By Sarah Kuper
The Alabama Retail Association has announced that two Mountain Brook businesses are finalists for the Alabama Retailer of the Year award.
Marguerite’s Conceits, a linens and gift shop in Mountain Brook Village, and Once Upon a Time, a “Southern baby” boutique with locations in Crestline Village and Homewood, are in the running along with a dozen other businesses from all over the state.
The two businesses were nominated and chosen by a panel of judges from the retail community.
Both businesses have been operating locally for more than two decades.
Marguerite Ray, owner of Marguerite’s Conceits, said it isn’t the first time her shop has been nominated but it is certainly a shock to be a finalist.
“I can’t even believe it. I love what I do. It wasn’t a specific goal of mine but it is such an honor and nice to be recognized.”
Ray’s shop has a small footprint on Canterbury Road, but it is filled with what Ray calls “feel good, pampering” merchandise.
Ray carries high-end designers such as Ann Gish, Serena and Lily, Scout and cinda b. Shelves are piled high with soft blankets and silk sheets, and tables display beautiful candles and bath accessories. On standing racks hang comfy and whimsical pajama sets.
But the foundation of Ray’s business comes from her training and experience as an interior designer.
“Linens are the bulk of my business. I have an interior design degree so it’s really fun to work with my customers, figuring out what will work best for them.”
Ray said she has helped customers design bedrooms as far away as South America and the British Virgin Islands.
Marguerite’s Conceits is actually the second linen shop Ray has owned; she and a partner opened Table Matters in Mountain Brook Village in the early 90’s, focusing on beautiful table linens and décor.
Two years later, Ray sold her part of the business to open Marguerite’s Conceits and focus on a different range of luxury products.
Ray believes much of her success comes from keeping her finger on the pulse of what customers are looking for and from offering loyal and friendly service.
Looking toward the future, Ray said she is branching out a little bit to carry more clothes and a wider range of lines.
After selling more than 700 cashmere ponchos last holiday season, Ray is even more keen to find the next big hit as she heads into the fall and winter.
Ray said she is grateful to all her loyal customers and for all the new faces discovering the store since the development of the Grand Bohemian Hotel and Lane Parke complex.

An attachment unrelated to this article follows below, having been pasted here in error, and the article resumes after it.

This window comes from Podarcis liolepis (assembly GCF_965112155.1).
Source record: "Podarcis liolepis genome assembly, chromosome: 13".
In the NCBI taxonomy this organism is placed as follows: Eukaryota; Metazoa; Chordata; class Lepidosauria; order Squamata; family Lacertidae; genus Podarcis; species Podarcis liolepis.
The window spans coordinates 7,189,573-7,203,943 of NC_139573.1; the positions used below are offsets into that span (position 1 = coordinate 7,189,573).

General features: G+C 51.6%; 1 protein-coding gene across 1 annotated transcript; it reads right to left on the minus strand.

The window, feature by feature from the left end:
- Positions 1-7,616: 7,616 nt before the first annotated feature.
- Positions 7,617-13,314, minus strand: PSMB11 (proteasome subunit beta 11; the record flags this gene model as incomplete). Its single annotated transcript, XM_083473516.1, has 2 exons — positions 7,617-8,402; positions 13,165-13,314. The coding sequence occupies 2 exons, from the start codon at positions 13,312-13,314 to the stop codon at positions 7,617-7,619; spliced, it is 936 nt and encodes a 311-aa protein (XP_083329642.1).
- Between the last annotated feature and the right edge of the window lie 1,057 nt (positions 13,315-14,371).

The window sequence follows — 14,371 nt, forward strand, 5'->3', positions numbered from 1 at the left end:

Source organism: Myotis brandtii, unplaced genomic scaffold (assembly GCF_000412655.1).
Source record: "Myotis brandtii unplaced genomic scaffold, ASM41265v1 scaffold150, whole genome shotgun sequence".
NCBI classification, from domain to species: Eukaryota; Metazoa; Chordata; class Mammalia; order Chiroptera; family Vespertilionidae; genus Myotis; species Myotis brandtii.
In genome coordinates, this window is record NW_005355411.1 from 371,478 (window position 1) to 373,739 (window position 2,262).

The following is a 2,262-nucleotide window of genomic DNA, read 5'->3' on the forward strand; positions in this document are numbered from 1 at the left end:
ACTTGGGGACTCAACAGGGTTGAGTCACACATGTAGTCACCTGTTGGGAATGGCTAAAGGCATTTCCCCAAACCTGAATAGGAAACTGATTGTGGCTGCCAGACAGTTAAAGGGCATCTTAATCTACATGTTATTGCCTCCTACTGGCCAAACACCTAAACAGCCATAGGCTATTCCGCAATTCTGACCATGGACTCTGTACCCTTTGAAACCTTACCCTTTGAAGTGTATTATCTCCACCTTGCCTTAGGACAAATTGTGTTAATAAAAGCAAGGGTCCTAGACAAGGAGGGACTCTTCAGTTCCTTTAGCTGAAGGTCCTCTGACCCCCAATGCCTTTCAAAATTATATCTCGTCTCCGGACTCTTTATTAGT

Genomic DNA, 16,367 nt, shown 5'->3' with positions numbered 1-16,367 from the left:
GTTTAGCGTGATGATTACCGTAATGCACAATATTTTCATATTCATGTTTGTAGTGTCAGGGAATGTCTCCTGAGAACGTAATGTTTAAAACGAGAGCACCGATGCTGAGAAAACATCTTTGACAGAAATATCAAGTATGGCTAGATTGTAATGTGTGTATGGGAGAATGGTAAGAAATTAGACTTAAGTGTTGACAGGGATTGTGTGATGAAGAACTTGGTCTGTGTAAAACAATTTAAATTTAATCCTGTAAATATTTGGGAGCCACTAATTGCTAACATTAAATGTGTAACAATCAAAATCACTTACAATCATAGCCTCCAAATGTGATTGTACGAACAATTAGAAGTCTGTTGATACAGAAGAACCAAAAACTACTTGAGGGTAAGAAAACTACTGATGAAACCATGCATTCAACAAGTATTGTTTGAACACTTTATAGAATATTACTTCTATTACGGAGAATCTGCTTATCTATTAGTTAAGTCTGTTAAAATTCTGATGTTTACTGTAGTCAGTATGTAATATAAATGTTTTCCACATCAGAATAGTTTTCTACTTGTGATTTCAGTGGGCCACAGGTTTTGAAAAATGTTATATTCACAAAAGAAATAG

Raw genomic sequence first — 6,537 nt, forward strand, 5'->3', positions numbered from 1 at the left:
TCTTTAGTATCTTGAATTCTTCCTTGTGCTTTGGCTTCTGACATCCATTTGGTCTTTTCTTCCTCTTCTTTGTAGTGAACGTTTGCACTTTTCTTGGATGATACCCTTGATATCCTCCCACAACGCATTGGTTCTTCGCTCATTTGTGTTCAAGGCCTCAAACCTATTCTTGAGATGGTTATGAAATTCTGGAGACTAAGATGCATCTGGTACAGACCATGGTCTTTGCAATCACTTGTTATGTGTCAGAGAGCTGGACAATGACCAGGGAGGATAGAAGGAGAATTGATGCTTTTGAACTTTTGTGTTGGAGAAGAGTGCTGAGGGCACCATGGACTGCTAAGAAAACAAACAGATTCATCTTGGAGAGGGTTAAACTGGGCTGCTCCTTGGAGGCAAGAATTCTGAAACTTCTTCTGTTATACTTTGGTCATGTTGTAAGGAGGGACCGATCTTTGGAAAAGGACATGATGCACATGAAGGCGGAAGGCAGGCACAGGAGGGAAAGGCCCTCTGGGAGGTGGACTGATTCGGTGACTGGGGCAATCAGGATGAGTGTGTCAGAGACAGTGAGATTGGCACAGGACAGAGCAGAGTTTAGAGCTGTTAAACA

Most of all, Ray feels confident in her business because she has never had doubts or regrets.
“I have never thought to myself, ‘Oh, gross. I have to go to work today’.”
Once Upon a Time
Offering beautiful children’s clothing, accessories, linens and furniture for 20 years, Once Upon a Time has become a staple in the lives of many Over the Mountain parents and children.
Store owner Linda Flaherty opened the Crestline Village store in 1996 focusing on nursery design and special occasion clothing.
The idea stemmed from her love of sewing, especially nursery decor.
“My sisters and I worked on the nursery when our youngest sister had her first baby. It was on the way back from that trip that I had the idea,” Flaherty said.
She began the business, then called Nursery Décor, out of her home, where she would sew custom linens for clients.
A few years later, Flaherty opened the Crestline Village location of what is now Once Upon a Time.
From the beginning, she loved the way the store brought her into families’ lives.
“The customers become our friends. We help these first-time parents prepare for a life they’ve never experienced before.”
Now, a second generation of customers is frequenting Once Upon a Time for their children. Plus, Flaherty said, the quality and the traditional style of merchandise still appeals to an older generation.
“We do cater to grandmas,” she said.
Though the store carries traditional Southern wares, Flaherty is moving forward with modern methods to keep her business successful and approachable for a younger consumer.
“One goal that we have accomplished is to get the website up where people can register online,” she said. “We were overwhelmed in the first two weeks!”
Her next project is to select a software that can help with coordination between the store’s two locations in real time.
She said being chosen as a finalist for the Retailer of the Year award is an honor.
“We are thrilled. We appreciate the recognition from our peers. I have worked hard.”
Both Ray and Flaherty will have to wait until October to find out what level of award they will receive – gold, silver or bronze – but it seems being chosen as finalists has been prize enough.